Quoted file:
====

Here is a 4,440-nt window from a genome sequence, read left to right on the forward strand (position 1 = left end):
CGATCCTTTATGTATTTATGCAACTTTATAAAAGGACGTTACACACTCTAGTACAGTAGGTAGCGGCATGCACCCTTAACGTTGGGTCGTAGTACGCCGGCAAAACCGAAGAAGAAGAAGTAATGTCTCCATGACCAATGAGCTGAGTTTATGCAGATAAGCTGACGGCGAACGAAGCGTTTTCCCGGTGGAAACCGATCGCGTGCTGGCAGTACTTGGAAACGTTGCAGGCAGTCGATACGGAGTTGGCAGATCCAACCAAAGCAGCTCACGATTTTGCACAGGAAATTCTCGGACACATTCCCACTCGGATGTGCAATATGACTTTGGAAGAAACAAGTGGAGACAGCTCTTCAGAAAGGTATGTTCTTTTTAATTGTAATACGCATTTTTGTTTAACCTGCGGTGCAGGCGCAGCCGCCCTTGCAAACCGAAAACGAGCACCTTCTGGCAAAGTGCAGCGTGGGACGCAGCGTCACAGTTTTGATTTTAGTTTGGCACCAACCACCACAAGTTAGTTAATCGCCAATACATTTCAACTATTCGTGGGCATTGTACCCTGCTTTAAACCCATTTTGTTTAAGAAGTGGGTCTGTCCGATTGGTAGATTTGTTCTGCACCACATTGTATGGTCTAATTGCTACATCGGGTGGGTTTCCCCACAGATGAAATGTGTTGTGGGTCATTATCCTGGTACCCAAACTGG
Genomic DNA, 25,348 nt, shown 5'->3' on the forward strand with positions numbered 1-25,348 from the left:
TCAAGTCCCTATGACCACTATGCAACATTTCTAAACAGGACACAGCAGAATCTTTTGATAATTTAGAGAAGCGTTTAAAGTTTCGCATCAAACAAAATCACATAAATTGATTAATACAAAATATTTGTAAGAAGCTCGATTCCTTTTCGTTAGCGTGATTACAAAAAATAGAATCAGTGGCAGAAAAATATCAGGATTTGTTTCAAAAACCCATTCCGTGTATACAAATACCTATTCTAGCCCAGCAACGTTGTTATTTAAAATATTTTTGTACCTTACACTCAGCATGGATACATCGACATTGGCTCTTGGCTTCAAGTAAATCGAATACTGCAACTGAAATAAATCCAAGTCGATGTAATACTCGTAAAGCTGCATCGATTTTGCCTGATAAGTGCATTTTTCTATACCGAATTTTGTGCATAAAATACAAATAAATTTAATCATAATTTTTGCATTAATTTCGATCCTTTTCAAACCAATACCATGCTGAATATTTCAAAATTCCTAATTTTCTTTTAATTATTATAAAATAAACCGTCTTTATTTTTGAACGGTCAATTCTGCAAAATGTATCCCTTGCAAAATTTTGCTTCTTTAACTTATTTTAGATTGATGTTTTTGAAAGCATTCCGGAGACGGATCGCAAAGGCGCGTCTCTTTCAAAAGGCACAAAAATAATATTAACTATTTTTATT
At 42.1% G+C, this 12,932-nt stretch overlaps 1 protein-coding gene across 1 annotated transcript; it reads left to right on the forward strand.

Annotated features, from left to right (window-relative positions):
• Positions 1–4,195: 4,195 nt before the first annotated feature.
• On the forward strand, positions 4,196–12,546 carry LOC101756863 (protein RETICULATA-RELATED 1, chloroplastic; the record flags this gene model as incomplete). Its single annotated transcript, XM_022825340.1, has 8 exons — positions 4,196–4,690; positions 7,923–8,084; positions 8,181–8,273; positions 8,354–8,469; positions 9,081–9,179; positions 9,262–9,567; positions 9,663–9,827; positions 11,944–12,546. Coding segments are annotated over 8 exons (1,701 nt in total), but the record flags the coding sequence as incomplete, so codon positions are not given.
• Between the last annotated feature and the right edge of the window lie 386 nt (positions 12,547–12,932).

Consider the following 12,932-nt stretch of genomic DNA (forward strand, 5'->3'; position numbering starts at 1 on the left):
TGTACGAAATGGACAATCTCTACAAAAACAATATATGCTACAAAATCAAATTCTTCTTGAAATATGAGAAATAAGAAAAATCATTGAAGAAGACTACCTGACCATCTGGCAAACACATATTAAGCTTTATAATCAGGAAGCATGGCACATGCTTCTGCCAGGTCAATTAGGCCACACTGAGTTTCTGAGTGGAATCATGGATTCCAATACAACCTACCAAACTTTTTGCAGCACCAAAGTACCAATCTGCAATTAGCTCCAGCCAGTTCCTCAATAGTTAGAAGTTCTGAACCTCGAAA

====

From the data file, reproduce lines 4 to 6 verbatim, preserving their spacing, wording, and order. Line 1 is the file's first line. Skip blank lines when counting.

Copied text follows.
TCAAGTCCCTATGACCACTATGCAACATTTCTAAACAGGACACAGCAGAATCTTTTGATAATTTAGAGAAGCGTTTAAAGTTTCGCATCAAACAAAATCACATAAATTGATTAATACAAAATATTTGTAAGAAGCTCGATTCCTTTTCGTTAGCGTGATTACAAAAAATAGAATCAGTGGCAGAAAAATATCAGGATTTGTTTCAAAAACCCATTCCGTGTATACAAATACCTATTCTAGCCCAGCAACGTTGTTATTTAAAATATTTTTGTACCTTACACTCAGCATGGATACATCGACATTGGCTCTTGGCTTCAAGTAAATCGAATACTGCAACTGAAATAAATCCAAGTCGATGTAATACTCGTAAAGCTGCATCGATTTTGCCTGATAAGTGCATTTTTCTATACCGAATTTTGTGCATAAAATACAAATAAATTTAATCATAATTTTTGCATTAATTTCGATCCTTTTCAAACCAATACCATGCTGAATATTTCAAAATTCCTAATTTTCTTTTAATTATTATAAAATAAACCGTCTTTATTTTTGAACGGTCAATTCTGCAAAATGTATCCCTTGCAAAATTTTGCTTCTTTAACTTATTTTAGATTGATGTTTTTGAAAGCATTCCGGAGACGGATCGCAAAGGCGCGTCTCTTTCAAAAGGCACAAAAATAATATTAACTATTTTTATT
At 42.1% G+C, this 12,932-nt stretch overlaps 1 protein-coding gene across 1 annotated transcript; it reads left to right on the forward strand.

Annotated features, from left to right (window-relative positions):